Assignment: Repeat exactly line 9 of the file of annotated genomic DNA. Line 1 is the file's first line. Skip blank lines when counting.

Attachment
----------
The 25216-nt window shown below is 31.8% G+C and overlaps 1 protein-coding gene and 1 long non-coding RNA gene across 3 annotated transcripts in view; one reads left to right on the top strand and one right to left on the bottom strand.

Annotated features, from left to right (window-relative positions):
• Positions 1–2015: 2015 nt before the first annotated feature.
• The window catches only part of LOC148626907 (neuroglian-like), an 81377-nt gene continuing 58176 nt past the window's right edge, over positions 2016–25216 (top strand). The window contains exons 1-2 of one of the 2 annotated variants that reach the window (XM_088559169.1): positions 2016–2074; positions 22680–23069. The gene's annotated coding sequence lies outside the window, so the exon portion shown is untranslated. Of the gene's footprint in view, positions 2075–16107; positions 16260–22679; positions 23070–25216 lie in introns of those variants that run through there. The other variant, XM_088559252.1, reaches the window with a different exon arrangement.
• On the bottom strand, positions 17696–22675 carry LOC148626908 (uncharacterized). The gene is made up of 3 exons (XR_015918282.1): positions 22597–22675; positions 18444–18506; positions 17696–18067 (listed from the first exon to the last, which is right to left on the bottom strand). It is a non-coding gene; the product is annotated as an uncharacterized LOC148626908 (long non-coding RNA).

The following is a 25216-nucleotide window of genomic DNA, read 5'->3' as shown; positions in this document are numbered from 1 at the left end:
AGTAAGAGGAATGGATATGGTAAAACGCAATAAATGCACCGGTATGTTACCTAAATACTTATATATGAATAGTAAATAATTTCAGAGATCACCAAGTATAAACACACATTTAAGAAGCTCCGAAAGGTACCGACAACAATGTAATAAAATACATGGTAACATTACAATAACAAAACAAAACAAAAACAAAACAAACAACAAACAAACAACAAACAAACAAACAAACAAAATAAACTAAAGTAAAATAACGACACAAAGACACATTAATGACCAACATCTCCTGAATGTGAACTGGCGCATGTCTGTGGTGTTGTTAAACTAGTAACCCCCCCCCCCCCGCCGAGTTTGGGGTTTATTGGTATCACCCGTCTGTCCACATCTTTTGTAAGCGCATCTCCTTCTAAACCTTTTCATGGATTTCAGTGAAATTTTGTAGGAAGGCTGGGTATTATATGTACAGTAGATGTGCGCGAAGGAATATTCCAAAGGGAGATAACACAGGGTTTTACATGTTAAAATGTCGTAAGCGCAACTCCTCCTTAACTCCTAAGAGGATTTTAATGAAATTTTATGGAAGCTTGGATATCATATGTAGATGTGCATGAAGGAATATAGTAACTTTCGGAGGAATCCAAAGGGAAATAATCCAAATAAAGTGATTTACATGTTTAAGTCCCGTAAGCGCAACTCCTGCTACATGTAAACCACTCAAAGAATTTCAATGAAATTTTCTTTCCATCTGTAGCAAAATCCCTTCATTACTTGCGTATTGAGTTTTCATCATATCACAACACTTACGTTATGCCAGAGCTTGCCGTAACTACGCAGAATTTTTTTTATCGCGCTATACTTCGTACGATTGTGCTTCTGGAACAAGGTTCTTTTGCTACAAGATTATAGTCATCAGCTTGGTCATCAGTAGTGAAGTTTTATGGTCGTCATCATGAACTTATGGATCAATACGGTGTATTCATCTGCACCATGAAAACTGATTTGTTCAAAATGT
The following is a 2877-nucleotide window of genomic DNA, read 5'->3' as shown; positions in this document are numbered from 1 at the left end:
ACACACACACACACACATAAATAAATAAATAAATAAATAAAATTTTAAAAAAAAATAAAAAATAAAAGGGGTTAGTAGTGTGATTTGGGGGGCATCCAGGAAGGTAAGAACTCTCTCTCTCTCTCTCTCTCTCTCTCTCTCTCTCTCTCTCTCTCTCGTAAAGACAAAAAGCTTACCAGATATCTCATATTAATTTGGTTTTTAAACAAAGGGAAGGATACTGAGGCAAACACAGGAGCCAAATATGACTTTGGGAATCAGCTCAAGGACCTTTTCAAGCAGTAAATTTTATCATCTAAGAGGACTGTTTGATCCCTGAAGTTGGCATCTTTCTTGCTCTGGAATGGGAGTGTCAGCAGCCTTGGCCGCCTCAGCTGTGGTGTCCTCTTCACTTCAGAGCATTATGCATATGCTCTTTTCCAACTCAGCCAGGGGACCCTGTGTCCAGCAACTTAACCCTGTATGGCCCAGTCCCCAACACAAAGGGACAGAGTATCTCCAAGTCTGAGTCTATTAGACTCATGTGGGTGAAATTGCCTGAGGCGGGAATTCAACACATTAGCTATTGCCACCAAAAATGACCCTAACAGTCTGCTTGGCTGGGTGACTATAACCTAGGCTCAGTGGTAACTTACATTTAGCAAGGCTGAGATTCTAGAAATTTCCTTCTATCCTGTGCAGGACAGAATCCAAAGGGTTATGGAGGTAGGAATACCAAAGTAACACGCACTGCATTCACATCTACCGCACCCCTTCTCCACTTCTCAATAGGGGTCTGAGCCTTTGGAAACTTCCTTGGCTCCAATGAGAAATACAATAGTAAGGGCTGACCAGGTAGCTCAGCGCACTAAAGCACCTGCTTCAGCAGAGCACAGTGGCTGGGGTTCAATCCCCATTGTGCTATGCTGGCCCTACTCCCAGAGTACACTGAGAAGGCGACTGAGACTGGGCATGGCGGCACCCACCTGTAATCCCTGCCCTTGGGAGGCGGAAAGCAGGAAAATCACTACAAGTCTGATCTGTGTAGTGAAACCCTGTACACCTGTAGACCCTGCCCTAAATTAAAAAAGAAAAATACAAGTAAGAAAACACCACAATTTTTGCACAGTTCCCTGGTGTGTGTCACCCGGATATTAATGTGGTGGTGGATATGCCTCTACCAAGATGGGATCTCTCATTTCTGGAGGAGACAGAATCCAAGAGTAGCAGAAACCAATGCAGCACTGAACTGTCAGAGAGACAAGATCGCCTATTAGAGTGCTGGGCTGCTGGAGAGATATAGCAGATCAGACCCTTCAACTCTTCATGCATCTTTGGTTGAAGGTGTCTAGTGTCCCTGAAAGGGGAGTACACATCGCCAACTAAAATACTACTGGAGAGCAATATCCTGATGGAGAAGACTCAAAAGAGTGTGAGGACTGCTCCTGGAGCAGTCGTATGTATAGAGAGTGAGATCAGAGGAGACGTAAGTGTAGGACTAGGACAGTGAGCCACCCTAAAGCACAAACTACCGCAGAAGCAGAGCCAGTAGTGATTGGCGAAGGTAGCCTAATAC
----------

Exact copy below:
ACACACACACACACACATAAATAAATAAATAAATAAATAAAATTTTAAAAAAAAATAAAAAATAAAAGGGGTTAGTAGTGTGATTTGGGGGGCATCCAGGAAGGTAAGAACTCTCTCTCTCTCTCTCTCTCTCTCTCTCTCTCTCTCTCTCTCTCTCGTAAAGACAAAAAGCTTACCAGATATCTCATATTAATTTGGTTTTTAAACAAAGGGAAGGATACTGAGGCAAACACAGGAGCCAAATATGACTTTGGGAATCAGCTCAAGGACCTTTTCAAGCAGTAAATTTTATCATCTAAGAGGACTGTTTGATCCCTGAAGTTGGCATCTTTCTTGCTCTGGAATGGGAGTGTCAGCAGCCTTGGCCGCCTCAGCTGTGGTGTCCTCTTCACTTCAGAGCATTATGCATATGCTCTTTTCCAACTCAGCCAGGGGACCCTGTGTCCAGCAACTTAACCCTGTATGGCCCAGTCCCCAACACAAAGGGACAGAGTATCTCCAAGTCTGAGTCTATTAGACTCATGTGGGTGAAATTGCCTGAGGCGGGAATTCAACACATTAGCTATTGCCACCAAAAATGACCCTAACAGTCTGCTTGGCTGGGTGACTATAACCTAGGCTCAGTGGTAACTTACATTTAGCAAGGCTGAGATTCTAGAAATTTCCTTCTATCCTGTGCAGGACAGAATCCAAAGGGTTATGGAGGTAGGAATACCAAAGTAACACGCACTGCATTCACATCTACCGCACCCCTTCTCCACTTCTCAATAGGGGTCTGAGCCTTTGGAAACTTCCTTGGCTCCAATGAGAAATACAATAGTAAGGGCTGACCAGGTAGCTCAGCGCACTAAAGCACCTGCTTCAGCAGAGCACAGTGGCTGGGGTTCAATCCCCATTGTGCTATGCTGGCCCTACTCCCAGAGTACACTGAGAAGGCGACTGAGACTGGGCATGGCGGCACCCACCTGTAATCCCTGCCCTTGGGAGGCGGAAAGCAGGAAAATCACTACAAGTCTGATCTGTGTAGTGAAACCCTGTACACCTGTAGACCCTGCCCTAAATTAAAAAAGAAAAATACAAGTAAGAAAACACCACAATTTTTGCACAGTTCCCTGGTGTGTGTCACCCGGATATTAATGTGGTGGTGGATATGCCTCTACCAAGATGGGATCTCTCATTTCTGGAGGAGACAGAATCCAAGAGTAGCAGAAACCAATGCAGCACTGAACTGTCAGAGAGACAAGATCGCCTATTAGAGTGCTGGGCTGCTGGAGAGATATAGCAGATCAGACCCTTCAACTCTTCATGCATCTTTGGTTGAAGGTGTCTAGTGTCCCTGAAAGGGGAGTACACATCGCCAACTAAAATACTACTGGAGAGCAATATCCTGATGGAGAAGACTCAAAAGAGTGTGAGGACTGCTCCTGGAGCAGTCGTATGTATAGAGAGTGAGATCAGAGGAGACGTAAGTGTAGGACTAGGACAGTGAGCCACCCTAAAGCACAAACTACCGCAGAAGCAGAGCCAGTAGTGATTGGCGAAGGTAGCCTAATAC